A few years ago, master British biographer Antonia Fraser kicked off Antoinette-mania with her 2001 book, Marie Antoinette: The Journey.

Naslund's book title, Abundance, is ironic. While Marie Antoinette had abundance, she was repellent; when she was finally reduced, by fear and loss, she became a character worth knowing more fully. Naslund's irony is a pretty thing.

Please Donate to Help Save PopMatters

PopMatters have been informed by our current technology and hosting provider that we have less than a month, until November 6, to move PopMatters off their service or we will be shut down. We are moving to WordPress and a new host, but we really need your help to save the site.


Music

Books

Film

Recent
Television

How 'Watchmen' and 'The Boys' Deconstruct American Fascism

Superhero media has a history of critiquing the dark side of power, hero worship, and vigilantism, but none have done so as radically as Watchmen and The Boys.

Music

Floodlights' 'From a View' Is Classicist Antipodal Indie Guitar Pop

Aussie indie rockers, Floodlights' debut From a View is a very cleanly, crisply-produced and mixed collection of shambolic, do-it-yourself indie guitar music.

Music

CF Watkins Embraces a Cool, Sophisticated Twang on 'Babygirl'

CF Watkins has pulled off the unique trick of creating an album that is imbued with the warmth of the American South as well as the urban sophistication of New York.

Music

Helena Deland Suggests Imagination Is More Rewarding Than Reality on 'Something New'

Canadian singer-songwriter Helena Deland's first full-length release Someone New reveals her considerable creative talents.

Music

While the Sun Shines: An Interview with Composer Joe Wong

Joe Wong, the composer behind Netflix's Russian Doll and Master of None, articulates personal grief and grappling with artistic fulfillment into a sweeping debut album.

Music

Peter Frampton Asks "Do You Feel Like I Do?" in Rock-Solid Book on Storied Career

British rocker Peter Frampton grew up fast before reaching meteoric heights with Frampton Comes Alive! Now the 70-year-old Grammy-winning artist facing a degenerative muscle condition looks back on his life in his new memoir and this revealing interview.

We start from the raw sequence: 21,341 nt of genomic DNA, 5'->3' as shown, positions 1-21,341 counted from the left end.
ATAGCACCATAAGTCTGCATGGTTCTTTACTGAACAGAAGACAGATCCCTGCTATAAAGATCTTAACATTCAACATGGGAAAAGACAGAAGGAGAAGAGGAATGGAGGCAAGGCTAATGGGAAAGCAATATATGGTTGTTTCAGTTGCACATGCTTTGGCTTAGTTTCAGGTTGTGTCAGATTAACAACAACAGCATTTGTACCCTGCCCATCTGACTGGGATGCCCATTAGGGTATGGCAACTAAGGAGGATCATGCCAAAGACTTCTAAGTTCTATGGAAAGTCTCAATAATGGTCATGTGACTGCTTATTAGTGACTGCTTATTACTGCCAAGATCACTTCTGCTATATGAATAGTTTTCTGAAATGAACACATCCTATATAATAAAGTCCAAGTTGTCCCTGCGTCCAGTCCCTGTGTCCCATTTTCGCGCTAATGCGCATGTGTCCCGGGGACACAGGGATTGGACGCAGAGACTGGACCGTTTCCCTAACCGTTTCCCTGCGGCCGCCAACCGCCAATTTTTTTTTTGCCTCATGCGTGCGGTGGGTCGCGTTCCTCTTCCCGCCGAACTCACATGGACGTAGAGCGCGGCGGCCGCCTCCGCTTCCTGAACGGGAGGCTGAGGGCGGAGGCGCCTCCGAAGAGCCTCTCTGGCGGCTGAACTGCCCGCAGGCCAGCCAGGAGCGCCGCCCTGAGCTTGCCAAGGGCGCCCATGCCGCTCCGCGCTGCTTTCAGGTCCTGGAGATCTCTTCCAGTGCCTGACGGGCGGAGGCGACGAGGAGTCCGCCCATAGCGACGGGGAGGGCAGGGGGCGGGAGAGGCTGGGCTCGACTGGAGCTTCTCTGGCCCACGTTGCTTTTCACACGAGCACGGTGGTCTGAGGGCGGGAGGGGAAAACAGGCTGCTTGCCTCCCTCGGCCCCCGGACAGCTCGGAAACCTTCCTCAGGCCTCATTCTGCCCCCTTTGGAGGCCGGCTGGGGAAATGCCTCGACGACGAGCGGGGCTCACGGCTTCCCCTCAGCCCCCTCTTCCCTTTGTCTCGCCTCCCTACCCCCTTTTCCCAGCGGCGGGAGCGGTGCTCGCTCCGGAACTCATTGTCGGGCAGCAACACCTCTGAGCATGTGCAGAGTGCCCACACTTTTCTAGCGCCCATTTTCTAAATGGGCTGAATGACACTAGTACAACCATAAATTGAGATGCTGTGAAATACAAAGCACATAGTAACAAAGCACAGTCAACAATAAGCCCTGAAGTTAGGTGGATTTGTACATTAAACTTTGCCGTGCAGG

Books

Bishakh Som's 'Spellbound' Is an Innovative Take on the Graphic Memoir

Bishakh's Som's graphic memoir, Spellbound, serves as a reminder that trans memoirs need not hinge on transition narratives, or at least not on the ones we are used to seeing.

Music

Gamblers' Michael McManus Discusses Religion, Addiction, and the Importance of Writing Open-Ended Songs

Seductively approachable, Gamblers' sunny sound masks the tragedy and despair that populate the band's debut album.

Books

Peter Guralnick's 'Looking to Get Lost' Is an Ode to the Pleasures of Writing About Music

Peter Guralnick's homage to writing about music, 'Looking to Get Lost', shows how good music writing gets the music into the readers' head.

Film

In Praise of the Artifice in George Cukor's 'Sylvia Scarlett'

George Cukor's gender-bending Sylvia Scarlett proposes a heroine who learns nothing from her cross-gendered ordeal.

Music

The Cure: Ranking the Albums From 13 to 1

Just about every Cure album is worth picking up, and even those ranked lowest boast worthwhile moments. Here are their albums, spanning 29 years, presented from worst to best.

Television

The 20 Best Episodes of 'Star Trek: The Original Series'

This is a timeless list of 20 thrilling Star Trek episodes that delight, excite, and entertain, all the while exploring the deepest aspects of the human condition and questioning our place in the universe.

Music

The 20 Best Tom Petty Songs

With today's release of Tom Petty's Wildflowers & All the Rest (Deluxe Edition), we're revisiting Petty's 20 best songs.

Joshua M. Miller
Music

The 11 Greatest Hits From "Greatest Hits" Compilations

It's one of the strangest pop microcosms in history: singles released exclusively from Greatest Hits compilations. We rounded 'em up and ranked 'em to find out what is truly the greatest Greatest Hit of all.

Music

When Punk Got the Funk

As punks were looking for some potential pathways out of the cul-de-sacs of their limited soundscapes, they saw in funk a way to expand the punk palette without sacrificing either their ethos or idea(l)s.

Music

20 Hits of the '80s You Might Not Have Known Are Covers

There were many hit cover versions in the '80s, some of well-known originals, and some that fans may be surprised are covers.

Music

The Reign of Kindo Discuss Why We're Truly "Better Off Together"

The Reign of Kindo's Joseph Secchiaroli delves deep into their latest single and future plans, as well as how COVID-19 has affected not only the band but America as a whole.

Books

Tommy Siegel's Comic 'I Hope This Helps' Pokes at Social Media Addiction

Jukebox the Ghost's Tommy Siegel discusses his "500 Comics in 500 Days" project, which is now a new book, I Hope This Helps.


Reviews
Collapse Expand Reviews



Features
Collapse Expand Features

PM Picks
Collapse Expand Pm Picks

© 1999-2020 PopMatters.com. All rights reserved.
PopMatters is wholly independent, women-owned and operated.